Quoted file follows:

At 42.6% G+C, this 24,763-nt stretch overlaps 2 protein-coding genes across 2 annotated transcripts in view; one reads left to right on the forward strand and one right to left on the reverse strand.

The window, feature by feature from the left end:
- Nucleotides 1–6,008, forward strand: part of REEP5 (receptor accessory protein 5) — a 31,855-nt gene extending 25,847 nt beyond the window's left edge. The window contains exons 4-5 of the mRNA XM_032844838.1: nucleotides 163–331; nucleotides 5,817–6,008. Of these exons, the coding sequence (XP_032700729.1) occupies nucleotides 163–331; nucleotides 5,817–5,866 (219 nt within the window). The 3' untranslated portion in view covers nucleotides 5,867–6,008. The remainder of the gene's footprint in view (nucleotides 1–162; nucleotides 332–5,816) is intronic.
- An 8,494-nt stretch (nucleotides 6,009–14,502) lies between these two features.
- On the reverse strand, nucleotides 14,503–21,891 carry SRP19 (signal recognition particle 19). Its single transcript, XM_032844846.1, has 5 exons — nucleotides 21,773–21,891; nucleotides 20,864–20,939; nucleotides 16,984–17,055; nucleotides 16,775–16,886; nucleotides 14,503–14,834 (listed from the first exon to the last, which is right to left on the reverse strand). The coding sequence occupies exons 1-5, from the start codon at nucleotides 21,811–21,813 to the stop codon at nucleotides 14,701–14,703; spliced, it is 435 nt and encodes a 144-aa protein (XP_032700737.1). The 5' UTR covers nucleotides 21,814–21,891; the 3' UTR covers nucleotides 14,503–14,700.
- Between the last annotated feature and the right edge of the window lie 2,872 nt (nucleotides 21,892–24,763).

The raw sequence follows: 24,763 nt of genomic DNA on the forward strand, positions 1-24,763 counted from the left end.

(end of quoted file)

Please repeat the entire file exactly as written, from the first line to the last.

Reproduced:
At 42.6% G+C, this 24,763-nt stretch overlaps 2 protein-coding genes across 2 annotated transcripts in view; one reads left to right on the forward strand and one right to left on the reverse strand.

The window, feature by feature from the left end:
- Nucleotides 1–6,008, forward strand: part of REEP5 (receptor accessory protein 5) — a 31,855-nt gene extending 25,847 nt beyond the window's left edge. The window contains exons 4-5 of the mRNA XM_032844838.1: nucleotides 163–331; nucleotides 5,817–6,008. Of these exons, the coding sequence (XP_032700729.1) occupies nucleotides 163–331; nucleotides 5,817–5,866 (219 nt within the window). The 3' untranslated portion in view covers nucleotides 5,867–6,008. The remainder of the gene's footprint in view (nucleotides 1–162; nucleotides 332–5,816) is intronic.
- An 8,494-nt stretch (nucleotides 6,009–14,502) lies between these two features.
- On the reverse strand, nucleotides 14,503–21,891 carry SRP19 (signal recognition particle 19). Its single transcript, XM_032844846.1, has 5 exons — nucleotides 21,773–21,891; nucleotides 20,864–20,939; nucleotides 16,984–17,055; nucleotides 16,775–16,886; nucleotides 14,503–14,834 (listed from the first exon to the last, which is right to left on the reverse strand). The coding sequence occupies exons 1-5, from the start codon at nucleotides 21,811–21,813 to the stop codon at nucleotides 14,701–14,703; spliced, it is 435 nt and encodes a 144-aa protein (XP_032700737.1). The 5' UTR covers nucleotides 21,814–21,891; the 3' UTR covers nucleotides 14,503–14,700.
- Between the last annotated feature and the right edge of the window lie 2,872 nt (nucleotides 21,892–24,763).

The raw sequence follows: 24,763 nt of genomic DNA on the forward strand, positions 1-24,763 counted from the left end.